- Performer kept walking out of the spotlight so all was fine except his/her face is underexposed (e.g. dark bags under eyes and just looks off). I just did this at my show yesterday.
I know $50,000 shoots in India and America where they messed up audio, and that’s the single source of failure. If one camera goes out you can always switch to another, but audio, oh boy, you really got to be careful.
So What’s the Best Way to Record Stand Up Comedy Shows?
So if you’re trying to do what I strongly believe most comedians are already doing, which is playing the digital long game ala Andrew Schulz and most others, you have to find a way to constantly put out clips on IGTV, (Vertical) Instagram Video (Square), YouTube (duh) and Facebook (although nobody will watch it probably by the end of 2019).
VIDEO GEAR YOU NEED
First thing you need is 3 DSLR cameras.
- Main Camera Angle: This shot is not exciting, and its awkward cause it usually shows your full body. But it’s the safety shot for when the other two aren’t cutting it.
- Right of the stage (e.g. right of the main camera) – so will be like 5-10 feet away, slightly angled at you on stage, waist up.
- Left of the stage, ideally super tight, in case you’re standing still and really connecting with the crowd.
AUDIO GEAR YOU NEED
Tascam or Zoom H4N (the standard). It’s about $200.
I like the Zoom because you can record the output of a mixer directly into it, and you can then use the other mic it has to also record field audio. I hated it for the first few years, thinking it was ugly, bulky and just not user-friendly or intuitive. Now I know why it’s the standard.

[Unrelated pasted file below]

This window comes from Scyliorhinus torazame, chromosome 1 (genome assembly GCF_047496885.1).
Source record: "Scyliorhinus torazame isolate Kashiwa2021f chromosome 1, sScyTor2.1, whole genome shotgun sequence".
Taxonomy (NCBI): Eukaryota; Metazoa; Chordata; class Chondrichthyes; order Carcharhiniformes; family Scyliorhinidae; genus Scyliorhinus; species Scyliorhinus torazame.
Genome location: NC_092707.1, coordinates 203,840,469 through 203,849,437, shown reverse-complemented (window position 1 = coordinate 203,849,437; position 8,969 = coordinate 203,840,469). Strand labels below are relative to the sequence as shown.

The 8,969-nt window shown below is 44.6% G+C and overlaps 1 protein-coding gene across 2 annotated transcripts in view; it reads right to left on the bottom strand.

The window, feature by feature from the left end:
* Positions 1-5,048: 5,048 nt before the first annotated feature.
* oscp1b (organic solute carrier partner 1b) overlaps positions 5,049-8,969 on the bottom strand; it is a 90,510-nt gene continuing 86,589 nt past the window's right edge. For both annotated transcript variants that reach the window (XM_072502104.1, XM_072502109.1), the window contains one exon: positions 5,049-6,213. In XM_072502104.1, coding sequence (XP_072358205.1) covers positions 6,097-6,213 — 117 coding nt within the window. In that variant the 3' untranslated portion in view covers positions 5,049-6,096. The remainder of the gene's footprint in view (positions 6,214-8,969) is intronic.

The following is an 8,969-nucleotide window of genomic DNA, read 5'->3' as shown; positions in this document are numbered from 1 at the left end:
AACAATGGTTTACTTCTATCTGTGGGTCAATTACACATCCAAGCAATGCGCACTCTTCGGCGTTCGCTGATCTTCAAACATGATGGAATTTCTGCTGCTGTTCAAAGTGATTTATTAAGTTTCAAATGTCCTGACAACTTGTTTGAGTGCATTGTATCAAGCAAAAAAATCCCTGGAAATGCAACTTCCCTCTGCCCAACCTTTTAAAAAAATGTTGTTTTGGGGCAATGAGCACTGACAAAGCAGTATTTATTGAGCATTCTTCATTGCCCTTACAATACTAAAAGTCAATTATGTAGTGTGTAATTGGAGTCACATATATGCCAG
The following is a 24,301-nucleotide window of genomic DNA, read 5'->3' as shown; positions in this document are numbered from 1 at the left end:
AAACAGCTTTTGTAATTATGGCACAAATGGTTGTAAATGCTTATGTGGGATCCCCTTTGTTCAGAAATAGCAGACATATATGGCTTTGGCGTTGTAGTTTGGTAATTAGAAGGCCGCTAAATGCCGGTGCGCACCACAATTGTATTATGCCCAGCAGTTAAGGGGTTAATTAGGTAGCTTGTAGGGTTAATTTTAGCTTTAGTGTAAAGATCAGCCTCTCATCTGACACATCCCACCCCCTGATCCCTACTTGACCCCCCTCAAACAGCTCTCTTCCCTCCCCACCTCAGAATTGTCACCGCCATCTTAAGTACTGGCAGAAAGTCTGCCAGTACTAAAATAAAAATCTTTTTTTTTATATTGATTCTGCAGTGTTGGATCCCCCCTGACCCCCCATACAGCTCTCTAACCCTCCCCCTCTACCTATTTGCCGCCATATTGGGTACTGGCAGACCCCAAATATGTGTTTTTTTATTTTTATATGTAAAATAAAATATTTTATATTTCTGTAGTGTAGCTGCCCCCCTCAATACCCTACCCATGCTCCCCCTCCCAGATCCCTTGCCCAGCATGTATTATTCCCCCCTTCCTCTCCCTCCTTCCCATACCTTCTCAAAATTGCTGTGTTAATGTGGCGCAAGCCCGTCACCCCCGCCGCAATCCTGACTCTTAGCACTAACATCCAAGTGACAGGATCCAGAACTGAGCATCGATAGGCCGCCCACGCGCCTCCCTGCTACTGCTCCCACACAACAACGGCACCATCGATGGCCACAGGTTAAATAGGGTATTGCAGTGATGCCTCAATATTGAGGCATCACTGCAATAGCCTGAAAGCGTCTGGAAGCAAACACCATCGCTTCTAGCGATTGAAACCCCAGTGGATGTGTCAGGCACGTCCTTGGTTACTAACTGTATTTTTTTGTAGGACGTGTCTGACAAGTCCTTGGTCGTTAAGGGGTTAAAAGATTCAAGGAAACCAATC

ON the 4 Channel Mode: If the DJ or sound console is near the crowd, you could let the sound guy give you the XLR output into the Zoom’s Channel 1 (make sure you set the input to 1 and not mic), then let the Zoom’s top mics get the crowd laughter. This is in 4 channel mode.
Amazon India: Zoom H4N Recorder Standard Live Show & Podcast Recorder
If the sound dude is too far to also let the audio recorder point towards the crowd, then simply put your phone on a tripod in the middle of the audience and capture crowd laughter that way, and sync it to your voice later. Or you can record video and now you have the same sound plus a backup video.
What about just Recording your Stand Up Set on your Phone?
For those of you who aren’t looking to release your clips online and just want a standard way to make sure you’re not lazy about recording your spots, now let’s see the best way to use your iPhone or Android.
Priorities for this format are normally:
- Good Audio (most phone’s mics are better than DSLR cameras for audio these days) so I don’t think you should buy those mic attachments.